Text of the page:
I'm inclined too on that. Can the fuse box be repaired, or will I likely require to replace the whole fuse box?



Originally Posted by Melrose 4r View Post
What value fuse is the melted one and is that value correct for the circuit? I’m suspicious that some other patched up ckt is giving the alternator problems.
Power steering fluid can drip from the pump to the alternator and that’s how mine went out.

Value is 15 AMP. It is labeled as the EFI fuse.





LAST BUT NOT LEAST: the "ENGINE" fuse in the fuse panel (or kickpanel) inside the cabin, driver's side, has NO continuity when tested, either with the engine shut of or running. The fuse is not blown, and even when replacing it for a new one, there is no continuity. ALL OTHER fuses in that panel show continuity. IS this normal?


I appreciate very much your help. As I said before, we're in a remote location in the sierras in Mexico, and the few automotive electricians down here have experience with old Ford and GM trucks, but not at all with Toyotas, so I would try to at least accumulate as much knowledge on the electrical / wiring system and potential issues beforehand if I must irrevocably take my truck to one of them.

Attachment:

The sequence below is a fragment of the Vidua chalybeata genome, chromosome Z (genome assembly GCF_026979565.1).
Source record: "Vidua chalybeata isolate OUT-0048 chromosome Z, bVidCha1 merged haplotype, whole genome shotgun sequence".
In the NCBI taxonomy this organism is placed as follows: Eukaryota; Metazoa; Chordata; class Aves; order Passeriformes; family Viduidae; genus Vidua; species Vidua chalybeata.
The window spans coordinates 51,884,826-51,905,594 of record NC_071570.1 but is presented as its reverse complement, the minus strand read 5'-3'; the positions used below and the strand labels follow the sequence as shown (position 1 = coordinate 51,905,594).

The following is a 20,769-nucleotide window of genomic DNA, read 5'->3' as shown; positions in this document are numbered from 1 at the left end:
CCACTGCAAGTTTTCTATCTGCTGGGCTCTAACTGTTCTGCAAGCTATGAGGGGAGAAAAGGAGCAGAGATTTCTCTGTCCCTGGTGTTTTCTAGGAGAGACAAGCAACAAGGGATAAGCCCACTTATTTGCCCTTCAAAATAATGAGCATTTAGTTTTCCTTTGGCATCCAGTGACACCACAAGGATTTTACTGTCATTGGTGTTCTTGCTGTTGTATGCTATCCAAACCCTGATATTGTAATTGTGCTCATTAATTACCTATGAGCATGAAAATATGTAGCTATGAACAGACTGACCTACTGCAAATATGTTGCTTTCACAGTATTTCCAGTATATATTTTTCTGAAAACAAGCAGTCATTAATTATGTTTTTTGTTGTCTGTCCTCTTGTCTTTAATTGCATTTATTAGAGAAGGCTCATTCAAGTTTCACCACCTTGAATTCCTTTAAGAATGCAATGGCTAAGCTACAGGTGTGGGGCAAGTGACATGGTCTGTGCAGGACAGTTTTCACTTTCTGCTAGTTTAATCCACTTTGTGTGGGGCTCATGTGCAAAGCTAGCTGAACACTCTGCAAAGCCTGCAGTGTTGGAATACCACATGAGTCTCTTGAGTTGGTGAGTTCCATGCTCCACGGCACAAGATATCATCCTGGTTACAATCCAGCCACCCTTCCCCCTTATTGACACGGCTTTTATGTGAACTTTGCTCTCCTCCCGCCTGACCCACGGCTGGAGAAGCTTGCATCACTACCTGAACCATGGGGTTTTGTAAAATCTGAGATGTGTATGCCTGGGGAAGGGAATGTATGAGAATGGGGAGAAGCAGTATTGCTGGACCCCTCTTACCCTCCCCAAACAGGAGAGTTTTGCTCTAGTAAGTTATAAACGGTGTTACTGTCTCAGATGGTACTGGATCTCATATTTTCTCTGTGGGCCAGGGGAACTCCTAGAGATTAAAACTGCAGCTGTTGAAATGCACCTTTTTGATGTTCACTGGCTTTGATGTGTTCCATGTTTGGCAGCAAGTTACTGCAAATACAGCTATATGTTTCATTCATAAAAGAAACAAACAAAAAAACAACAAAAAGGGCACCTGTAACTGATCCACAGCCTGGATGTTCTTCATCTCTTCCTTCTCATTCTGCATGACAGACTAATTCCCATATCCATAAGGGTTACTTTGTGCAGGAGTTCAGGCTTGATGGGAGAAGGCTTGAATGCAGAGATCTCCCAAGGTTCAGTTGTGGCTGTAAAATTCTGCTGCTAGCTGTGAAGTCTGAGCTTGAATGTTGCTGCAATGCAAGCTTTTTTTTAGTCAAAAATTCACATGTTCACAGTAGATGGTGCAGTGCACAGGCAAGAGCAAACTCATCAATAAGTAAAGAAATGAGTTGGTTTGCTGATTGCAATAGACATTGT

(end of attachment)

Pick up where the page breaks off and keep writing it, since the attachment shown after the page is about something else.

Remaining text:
THANKS AGAIN!

Last edited by BMarino; 04-04-2019 at 03:10 PM.
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Old 04-04-2019, 03:30 PM
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Originally Posted by BMarino View Post
...we're in a remote location in the sierras in Mexico... I would try to at least accumulate as much knowledge on the electrical / wiring system and potential issues beforehand if I must irrevocably take my truck to one of them...!